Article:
Should the developers have built more modestly priced retail spaces? Yes. But this was likely voted down in favor of higher-end retail, possibly because they believed they didn’t have to worry about it based on the numbers they were generating and the hype they were creating around the project. When we look at what was built and what was planned for the ultimate build-out, it’s apparent the developers were deliberately building something more than what they had begun in 2000. They would try to maximize whatever benefits they could from the Center’s operations, but this would be limited to what they could build adjacent to it, and we see in what is there that they were trying to bring entertainment media into the equation in Victory Plaza’s offices. From there, they embarked on something completely different in the form of a new urban center.

Or, perhaps they had seen the potential for the east side of N. Houston Street. The difficulty here lies in what to do first. Hillwood was Victory Park’s developer and they made a conscious decision to build the arc of hospitality and living along the west side of N. Houston, focusing on retail at Victory Park Lane to support this clientele and, yes, turning their backs on N. Houston north of Museum Way, but possibly because they knew they would build on the lots between N. Lamar and Museum Way when the Nature & Science Museum was completed and when DART built its bus station along the line of the future train station at Museum Way. It wouldn’t be surprising if there is a consultant’s report in their files stating that retail from Museum Way to Olive couldn’t be supported by daily traffic and would always be hampered by a lack of corresponding outlets across the street because of the North End apartments. If the apartments are taken down it will be a different story, which may also have figured into the developers’ long term planning. It certainly helps to explain N. Houston Street’s alignment beginning right at the boundary of the Victory Park and North End sites.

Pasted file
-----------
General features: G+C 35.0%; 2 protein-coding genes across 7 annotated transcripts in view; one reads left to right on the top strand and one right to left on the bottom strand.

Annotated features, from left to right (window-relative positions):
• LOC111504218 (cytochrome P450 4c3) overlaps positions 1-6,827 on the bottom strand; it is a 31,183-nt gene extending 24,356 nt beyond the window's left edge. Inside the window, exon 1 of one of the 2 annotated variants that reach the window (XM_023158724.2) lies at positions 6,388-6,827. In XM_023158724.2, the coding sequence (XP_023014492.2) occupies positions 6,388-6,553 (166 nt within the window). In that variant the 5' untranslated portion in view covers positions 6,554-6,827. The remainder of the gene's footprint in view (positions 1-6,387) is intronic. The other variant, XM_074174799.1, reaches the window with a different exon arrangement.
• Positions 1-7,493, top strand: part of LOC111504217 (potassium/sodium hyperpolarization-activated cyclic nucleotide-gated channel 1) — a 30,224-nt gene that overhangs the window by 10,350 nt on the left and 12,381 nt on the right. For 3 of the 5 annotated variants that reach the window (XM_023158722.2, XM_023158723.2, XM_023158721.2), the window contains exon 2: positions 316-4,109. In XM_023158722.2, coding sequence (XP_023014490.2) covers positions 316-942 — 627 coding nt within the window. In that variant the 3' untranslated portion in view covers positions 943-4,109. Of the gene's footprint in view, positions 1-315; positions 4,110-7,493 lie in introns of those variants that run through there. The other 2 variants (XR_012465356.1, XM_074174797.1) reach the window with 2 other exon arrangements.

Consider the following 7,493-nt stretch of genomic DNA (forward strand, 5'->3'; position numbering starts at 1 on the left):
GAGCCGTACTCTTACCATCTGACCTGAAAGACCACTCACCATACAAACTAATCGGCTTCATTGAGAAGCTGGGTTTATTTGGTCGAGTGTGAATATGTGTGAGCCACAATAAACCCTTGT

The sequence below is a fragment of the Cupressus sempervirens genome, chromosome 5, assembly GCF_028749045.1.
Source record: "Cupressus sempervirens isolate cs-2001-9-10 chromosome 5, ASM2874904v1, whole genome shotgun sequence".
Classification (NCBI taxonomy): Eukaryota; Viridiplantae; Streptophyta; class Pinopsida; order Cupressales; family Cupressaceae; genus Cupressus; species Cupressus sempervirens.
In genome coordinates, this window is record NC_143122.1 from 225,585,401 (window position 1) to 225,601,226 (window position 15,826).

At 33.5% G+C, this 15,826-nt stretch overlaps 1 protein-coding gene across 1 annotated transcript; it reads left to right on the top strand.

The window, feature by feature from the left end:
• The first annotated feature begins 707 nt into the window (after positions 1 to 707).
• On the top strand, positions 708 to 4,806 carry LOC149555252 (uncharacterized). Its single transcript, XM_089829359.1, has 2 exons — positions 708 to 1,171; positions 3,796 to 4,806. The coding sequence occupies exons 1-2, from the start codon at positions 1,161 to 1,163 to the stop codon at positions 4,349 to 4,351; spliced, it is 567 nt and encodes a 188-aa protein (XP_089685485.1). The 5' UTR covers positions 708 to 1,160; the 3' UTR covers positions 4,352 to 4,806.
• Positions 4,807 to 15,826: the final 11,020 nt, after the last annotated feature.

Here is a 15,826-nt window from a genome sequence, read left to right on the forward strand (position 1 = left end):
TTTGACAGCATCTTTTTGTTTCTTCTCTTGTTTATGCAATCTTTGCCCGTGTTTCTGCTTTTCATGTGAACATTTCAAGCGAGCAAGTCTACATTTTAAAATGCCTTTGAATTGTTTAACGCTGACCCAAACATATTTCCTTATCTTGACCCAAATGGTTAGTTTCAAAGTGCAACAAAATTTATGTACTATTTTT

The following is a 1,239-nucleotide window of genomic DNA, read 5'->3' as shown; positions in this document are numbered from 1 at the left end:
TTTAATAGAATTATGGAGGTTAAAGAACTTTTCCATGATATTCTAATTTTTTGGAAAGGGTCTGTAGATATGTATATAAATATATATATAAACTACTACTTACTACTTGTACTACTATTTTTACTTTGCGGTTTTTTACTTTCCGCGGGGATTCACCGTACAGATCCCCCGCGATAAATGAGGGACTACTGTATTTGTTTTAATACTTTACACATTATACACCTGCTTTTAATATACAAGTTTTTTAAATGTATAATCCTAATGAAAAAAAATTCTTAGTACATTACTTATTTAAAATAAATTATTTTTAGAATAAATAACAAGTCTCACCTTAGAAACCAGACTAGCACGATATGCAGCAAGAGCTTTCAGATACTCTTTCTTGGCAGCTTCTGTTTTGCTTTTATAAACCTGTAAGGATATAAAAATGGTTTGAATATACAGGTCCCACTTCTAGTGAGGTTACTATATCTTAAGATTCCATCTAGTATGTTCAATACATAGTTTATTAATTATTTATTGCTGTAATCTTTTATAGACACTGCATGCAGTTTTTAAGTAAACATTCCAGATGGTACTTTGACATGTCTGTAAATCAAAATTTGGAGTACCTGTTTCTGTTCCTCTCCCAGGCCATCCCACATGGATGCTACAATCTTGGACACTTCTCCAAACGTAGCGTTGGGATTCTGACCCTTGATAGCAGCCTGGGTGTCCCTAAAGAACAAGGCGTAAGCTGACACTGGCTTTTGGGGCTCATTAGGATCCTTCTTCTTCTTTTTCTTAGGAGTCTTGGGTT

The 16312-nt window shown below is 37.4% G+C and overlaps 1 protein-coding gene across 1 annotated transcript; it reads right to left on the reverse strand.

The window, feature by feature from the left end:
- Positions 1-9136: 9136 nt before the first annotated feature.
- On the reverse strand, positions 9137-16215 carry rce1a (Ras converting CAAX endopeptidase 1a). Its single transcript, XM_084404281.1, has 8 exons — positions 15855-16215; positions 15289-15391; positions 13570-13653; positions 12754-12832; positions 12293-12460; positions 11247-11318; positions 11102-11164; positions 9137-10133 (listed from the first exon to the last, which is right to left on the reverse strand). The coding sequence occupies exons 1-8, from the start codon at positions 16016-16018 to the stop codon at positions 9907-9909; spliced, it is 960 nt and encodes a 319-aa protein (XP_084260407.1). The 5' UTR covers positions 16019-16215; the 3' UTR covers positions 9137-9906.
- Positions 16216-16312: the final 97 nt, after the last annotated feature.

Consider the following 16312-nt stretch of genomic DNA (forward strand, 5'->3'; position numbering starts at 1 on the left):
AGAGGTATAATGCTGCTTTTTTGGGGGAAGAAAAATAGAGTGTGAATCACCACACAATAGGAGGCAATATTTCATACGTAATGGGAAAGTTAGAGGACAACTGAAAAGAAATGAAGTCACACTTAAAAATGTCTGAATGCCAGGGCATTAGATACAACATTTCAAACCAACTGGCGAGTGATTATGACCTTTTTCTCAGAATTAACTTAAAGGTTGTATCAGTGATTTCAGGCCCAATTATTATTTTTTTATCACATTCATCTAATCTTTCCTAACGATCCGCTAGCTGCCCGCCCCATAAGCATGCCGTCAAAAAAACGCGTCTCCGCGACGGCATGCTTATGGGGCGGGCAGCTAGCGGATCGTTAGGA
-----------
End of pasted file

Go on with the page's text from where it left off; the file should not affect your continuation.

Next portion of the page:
Does Victory Park control land along the east side of N. Houston Street from the House of Blues to Museum Way? Or does Hillwood control development rights to this land. Hillwood had to forfeit its equity and management role in Victory Park but still remains an important participant in its future. It may fall to them to create retail as part of a transit-oriented development along the east side of N. Houston Street, leaving Victory Park’s retail model dependent upon what is built there. And is Hillwood bound by the Downtown Dallas 360 Plan recommendations? I would like to think so. I would also like to think that Hillwood would see the potential there after what became of retail at Victory Park Lane. It’s a much easier and obvious development model, one that offers many more retail opportunities and greater access. And once this is in place, adding higher end, although not exclusive, venues along Victory Park Lane will be easier to achieve. This doesn’t mean Victory Park’s developers should forego leasing these spaces to other types of retail uses. North Park’s model has allowed for a range of venues in its growth over the years, and this may be possible at Victory Park now. The important thing is to work with the community to determine what they need and subsidize retail in the interim if necessary to provide venues that accommodate this need.

Whatever we think of Victory Park’s present state or how it got to where it is today, it is time we begin offering the developers ideas that will help them turn this significant and vital development around. The continuing rail against Victory Park’s original developers and the decisions they made doesn’t serve to help those now running it nor does it help the people who live and work at Victory Park or its visitors, all of whom would like to see this development thrive. The City has made the transition and weighed in with their recommendations in order to help and to protect the public’s interest in the development. It’s time we do so as well.